Leaving Lyceum

With close ties to the family that owns and runs the school, as well as a parent who teaches there, I have been acquainted with Lyceum far longer than most of the students who walk its corridors. I have seen the various buildings it has occupied over the years, met with most of the teachers, and watched (almost) every play the students have put on in the past decade.

When I was little, my mother would sometimes pick me up from school and take me to Lyceum if she had unfinished business to complete, an exam to invigilate or a meeting to attend. Sometimes I would tag along when the second-year Biology students went to the beach for their class trip. It was there that I saw the genuine smiles on the students' faces, saw that happy they were and saw, also, the ties between then, bonds which were strong, permanent, palpable. It was there that I fell in love.

It was there that I sealed my fate and decided that Lyceum was for me. 

Two years ago, I walked through the doors of this school expectant. I was ready to make life-long friends, ready for adventure, ready to grow. I was ready for Lyceum. 

Or so I thought. 

In retrospect, I was not. Changes needed to be made.

I came to Lyceum slightly smug and quite self-assured. I had topped my class as far back as most people could remember. I had done so effortlessly. I had even been called by the Principal once and, in front of everyone, been declared an asset to the school. My old school. Lyceum, however, was much, much different. Humility was hammered into me as soon as I realized that almost everyone of my new classmates - every God damn one of them - had been just like me. Class toppers, chart toppers, my classes were all full of them. Suddenly I wasn't above standard. I was standard. 

I came to Lyceum with a habit of judging people. Sometimes I would come across a seemingly unremarkable person and instantly deem them unworthy of attending such an institution. You do not belong here, I would think. But then they would go ahead and do or say or write something - anything, a gesture here, a word there - that would blow my mind with its brilliance. I am ashamed to say that this happened many times before my habit deadened.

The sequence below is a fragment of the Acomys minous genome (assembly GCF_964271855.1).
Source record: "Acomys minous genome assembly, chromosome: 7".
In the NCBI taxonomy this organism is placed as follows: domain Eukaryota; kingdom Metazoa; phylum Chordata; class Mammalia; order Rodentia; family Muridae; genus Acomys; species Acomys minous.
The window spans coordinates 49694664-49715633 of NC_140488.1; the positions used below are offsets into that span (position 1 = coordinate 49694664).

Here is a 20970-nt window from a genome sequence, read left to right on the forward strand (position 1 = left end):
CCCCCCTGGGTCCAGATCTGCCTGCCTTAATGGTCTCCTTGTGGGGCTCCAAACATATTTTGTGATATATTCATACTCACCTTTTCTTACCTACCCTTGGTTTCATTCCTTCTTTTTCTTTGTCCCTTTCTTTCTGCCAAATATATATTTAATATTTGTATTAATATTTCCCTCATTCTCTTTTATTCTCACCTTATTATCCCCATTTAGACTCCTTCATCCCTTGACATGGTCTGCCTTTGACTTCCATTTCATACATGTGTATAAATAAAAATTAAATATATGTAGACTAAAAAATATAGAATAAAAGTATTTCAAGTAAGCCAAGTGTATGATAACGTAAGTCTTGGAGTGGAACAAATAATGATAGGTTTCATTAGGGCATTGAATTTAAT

I came to Lyceum without a clue of how true friendship worked. I expected people to just click and be friends. Forever. Initially, I had big doubts about the group of people I suddenly found myself with. I found it difficult and uncomfortable to be myself around them for some reason or the other. At times I even considered leaving them altogether and trying my luck elsewhere. But something made me stay. And I'm glad that it did. By the end of my first year, when I had begun to loosen up a little, I realized that I loved them dearly. All of them. It was through this experience that I learnt how to be proactive when it came to making friends and not wait around for it happening by chance. Even today, I surprise myself sometimes by how easily I have started to make friends. There are people out there who I've known for a painfully short time but feel like I have been with for years. 

Once I had been... altered, I became attuned to the magic of Lyceum. It was everywhere, in Bashir Bhai's greasy food, in the constricted corridors, on the benches, under the mooras, everywhere. 

I had what I had asked for, life-long friends (who are permitted to hunt me down and beat me up if I ever lose touch with them), adventures and growth.

I came to Lyceum one person. In less that forty-eight hours, I graduate. I am leaving Lyceum another person.

I am leaving Lyceum, but Lyceum will not leave me. 

6 comments:

Roshni said...

well done!

Richa said...

This post made me go all sad, damn, I get so attached to places that now even other people leaving makes me unhappy. :/
Did I ever mention I love how you write, and that I love how effortless your sentences are to read? If not, I'm doing it now. If I have, I'm doing it again.
Keep them coming! :)

nuclearbattery said...

^word,

Arslan Saeed said...

What an excellent piece of writing!

ifra said...

Wow, even though I'm pretty sure many people feel the same way with Lyceum ending, only you could've written about it so well. Love it!

komalwaqar said...

Lovely, evocative post - it reminded me of my own graduation. I don't think any academic institution will do what Lyceum did for me. Sigh, good times.

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